His youth was filled with work. His sister once declared that if he had not been working to help support the family when he was nine years old that the family would not have always eaten. This willingness to work never left him. Indeed he sometimes preferred to work than to play.
He married his high school sweetheart, Ruth H. in the St. George LDS Temple on June 19, 1942. They raised seven children: Lenora (R.), Linda (H.), Don Clemont, Harl L, Hal W, Neil H and Suann (F.).
Clemont was fiercely patriotic and was proud of his service in the United States Army Air Force during World War II. He left the service as a staff sergeant.
Born into very difficult economic circumstances, he became convinced that education was the only way to escape the poverty of his youth. He received a degree in business from Branch Agricultural College; a bachelors degree in Radio Engineering from Utah State University; a Bachelor degree in elementary education from College of Southern Utah and a masters degree from Utah State University in elementary school administration. His children followed his lead. His grandchildren continue the tradition.
After Ruth's death Clemont married Carol L. on November 25, 1983. After nearly 27 years of marriage Carol passed away July 3, 2010.
Clemont is well known in the community for his great gift as a teacher. Whether in the public schools, in the classroom at the church or from the pulpit he was always lifting, encouraging and inspiring all to do better. For more than 60 years he was the master teacher. Many who are grandparents and even great grand parents can refer to a day in their lives when Clemont Adams inspired them to do meaningful things with their lives.
His church service was as diverse as was his education. He was a scout master for 21 years; served as a counselor in a stake presidency for 18 years. He served as a bishop twice, as a seventy, a stake missionary, a member of a high council and numerous times as a teacher. He was as comfortable with the youth as with the adults.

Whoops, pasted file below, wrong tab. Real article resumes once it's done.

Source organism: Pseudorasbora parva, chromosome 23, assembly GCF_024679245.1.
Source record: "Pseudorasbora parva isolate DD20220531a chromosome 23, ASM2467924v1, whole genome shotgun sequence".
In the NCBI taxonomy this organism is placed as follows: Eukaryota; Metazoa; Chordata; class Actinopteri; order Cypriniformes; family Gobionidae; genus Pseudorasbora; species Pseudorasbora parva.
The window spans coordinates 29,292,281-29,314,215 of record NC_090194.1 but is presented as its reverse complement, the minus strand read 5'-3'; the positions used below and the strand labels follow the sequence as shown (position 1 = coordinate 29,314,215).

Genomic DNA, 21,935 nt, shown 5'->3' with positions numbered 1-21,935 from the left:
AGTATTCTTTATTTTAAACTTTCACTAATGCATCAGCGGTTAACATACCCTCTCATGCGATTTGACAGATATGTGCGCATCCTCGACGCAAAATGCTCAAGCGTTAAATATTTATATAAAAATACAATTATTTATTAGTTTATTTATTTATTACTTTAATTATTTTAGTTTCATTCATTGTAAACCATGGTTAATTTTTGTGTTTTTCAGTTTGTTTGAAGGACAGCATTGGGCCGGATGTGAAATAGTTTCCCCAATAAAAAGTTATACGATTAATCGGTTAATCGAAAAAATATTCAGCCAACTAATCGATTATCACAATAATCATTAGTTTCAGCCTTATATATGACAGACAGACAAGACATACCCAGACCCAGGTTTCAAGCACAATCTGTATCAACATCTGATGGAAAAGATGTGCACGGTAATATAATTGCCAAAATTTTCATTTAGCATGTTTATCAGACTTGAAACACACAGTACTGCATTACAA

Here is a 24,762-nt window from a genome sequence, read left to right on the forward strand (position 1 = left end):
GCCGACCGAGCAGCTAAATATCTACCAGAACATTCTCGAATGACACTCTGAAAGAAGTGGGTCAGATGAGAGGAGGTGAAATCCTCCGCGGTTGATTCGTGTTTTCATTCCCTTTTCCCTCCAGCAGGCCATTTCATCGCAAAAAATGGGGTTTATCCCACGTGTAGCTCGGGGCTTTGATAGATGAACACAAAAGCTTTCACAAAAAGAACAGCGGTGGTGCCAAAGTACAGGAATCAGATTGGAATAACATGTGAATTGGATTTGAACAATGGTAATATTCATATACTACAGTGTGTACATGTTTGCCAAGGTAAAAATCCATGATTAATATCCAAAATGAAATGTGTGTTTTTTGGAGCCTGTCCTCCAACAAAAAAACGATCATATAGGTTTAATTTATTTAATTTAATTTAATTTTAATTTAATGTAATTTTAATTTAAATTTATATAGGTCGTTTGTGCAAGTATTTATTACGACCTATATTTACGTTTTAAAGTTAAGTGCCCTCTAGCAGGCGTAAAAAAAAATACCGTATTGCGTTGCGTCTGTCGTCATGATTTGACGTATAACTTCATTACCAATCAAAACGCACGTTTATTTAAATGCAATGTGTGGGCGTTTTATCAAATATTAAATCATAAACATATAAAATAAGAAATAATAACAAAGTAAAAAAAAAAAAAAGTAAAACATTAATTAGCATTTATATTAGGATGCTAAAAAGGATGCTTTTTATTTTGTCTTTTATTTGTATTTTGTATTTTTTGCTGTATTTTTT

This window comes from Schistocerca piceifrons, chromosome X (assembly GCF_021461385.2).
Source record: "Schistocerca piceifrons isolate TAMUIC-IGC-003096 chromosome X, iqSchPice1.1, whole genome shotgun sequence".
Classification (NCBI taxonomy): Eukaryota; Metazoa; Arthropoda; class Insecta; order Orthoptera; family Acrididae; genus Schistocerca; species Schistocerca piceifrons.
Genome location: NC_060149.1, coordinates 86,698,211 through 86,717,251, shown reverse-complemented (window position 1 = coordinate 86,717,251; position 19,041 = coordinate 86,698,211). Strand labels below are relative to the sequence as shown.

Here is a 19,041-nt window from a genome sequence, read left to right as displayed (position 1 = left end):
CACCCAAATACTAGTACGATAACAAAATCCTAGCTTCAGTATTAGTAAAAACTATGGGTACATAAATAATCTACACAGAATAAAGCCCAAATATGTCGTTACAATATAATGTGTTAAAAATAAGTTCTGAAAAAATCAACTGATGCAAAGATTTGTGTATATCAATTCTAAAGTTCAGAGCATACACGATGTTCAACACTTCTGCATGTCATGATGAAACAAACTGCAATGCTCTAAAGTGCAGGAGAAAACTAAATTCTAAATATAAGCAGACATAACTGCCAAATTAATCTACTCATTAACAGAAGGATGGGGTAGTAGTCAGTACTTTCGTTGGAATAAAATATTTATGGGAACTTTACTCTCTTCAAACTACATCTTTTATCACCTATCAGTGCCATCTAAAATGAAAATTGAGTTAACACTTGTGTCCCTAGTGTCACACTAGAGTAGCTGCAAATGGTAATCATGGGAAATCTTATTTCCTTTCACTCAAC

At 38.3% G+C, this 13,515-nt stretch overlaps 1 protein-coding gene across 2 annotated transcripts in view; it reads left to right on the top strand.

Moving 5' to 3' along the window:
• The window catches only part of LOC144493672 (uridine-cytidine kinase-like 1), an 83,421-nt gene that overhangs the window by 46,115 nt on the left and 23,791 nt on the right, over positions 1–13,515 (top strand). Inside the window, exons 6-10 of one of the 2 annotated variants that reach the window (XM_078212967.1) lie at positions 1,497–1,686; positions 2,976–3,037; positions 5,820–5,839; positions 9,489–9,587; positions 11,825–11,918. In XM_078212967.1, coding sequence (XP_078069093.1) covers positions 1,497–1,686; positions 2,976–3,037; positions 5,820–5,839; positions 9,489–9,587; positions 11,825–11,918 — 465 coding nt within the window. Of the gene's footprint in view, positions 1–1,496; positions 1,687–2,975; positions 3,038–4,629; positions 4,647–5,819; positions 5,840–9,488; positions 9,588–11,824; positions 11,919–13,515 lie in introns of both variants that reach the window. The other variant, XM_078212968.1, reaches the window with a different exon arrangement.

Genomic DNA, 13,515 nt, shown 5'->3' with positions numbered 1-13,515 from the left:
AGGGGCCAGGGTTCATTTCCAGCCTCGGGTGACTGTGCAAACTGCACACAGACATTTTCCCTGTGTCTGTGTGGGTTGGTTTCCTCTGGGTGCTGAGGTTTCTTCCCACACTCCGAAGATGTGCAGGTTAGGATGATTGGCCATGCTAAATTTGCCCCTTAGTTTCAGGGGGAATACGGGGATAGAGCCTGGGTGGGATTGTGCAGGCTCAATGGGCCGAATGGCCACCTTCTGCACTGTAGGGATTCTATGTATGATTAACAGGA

Providing for a large family required that Clemont have employment that supplemented his income as a teacher. He was Cedar City Engineer for several years; water commissioner for Ceder Valley for many years.
In 1963 Clemont purchased a farm with the intent of teaching his boys how to work (if pressed he would admit that it was also to keep his boys out of the neighbor's yards). He devoted more of his time to farming as his children left home. He felt that farmers held a sacred trust as stewards of the land. Prior to his stroke he had the reputation as one of the best farmers in the area. People came from three states to buy his hay for their horses.
In recounting some experiences with his daughters someone commented that he had not given them much. His reply was simply: We gave them all we had. One day someone, seeking to give Clemont some advice told him that he would raise better crops if he would do certain things with his farm. Clemont replied that he did not buy his farm to raise crops but to raise his boys. That was how he lived; there was always a higher purpose to what he was doing.
Funeral services will be Wednesday, June 27, 2012, at 11:00 AM at the Rock Church in Cedar City, Utah. Viewings will be in the Rock Church on Tuesday night from 6:00 to 8:00 PM and from 9:00 to 10:45 AM prior to the service. Interment will be at the Cedar City Cemetery.
SereniCare Funeral Home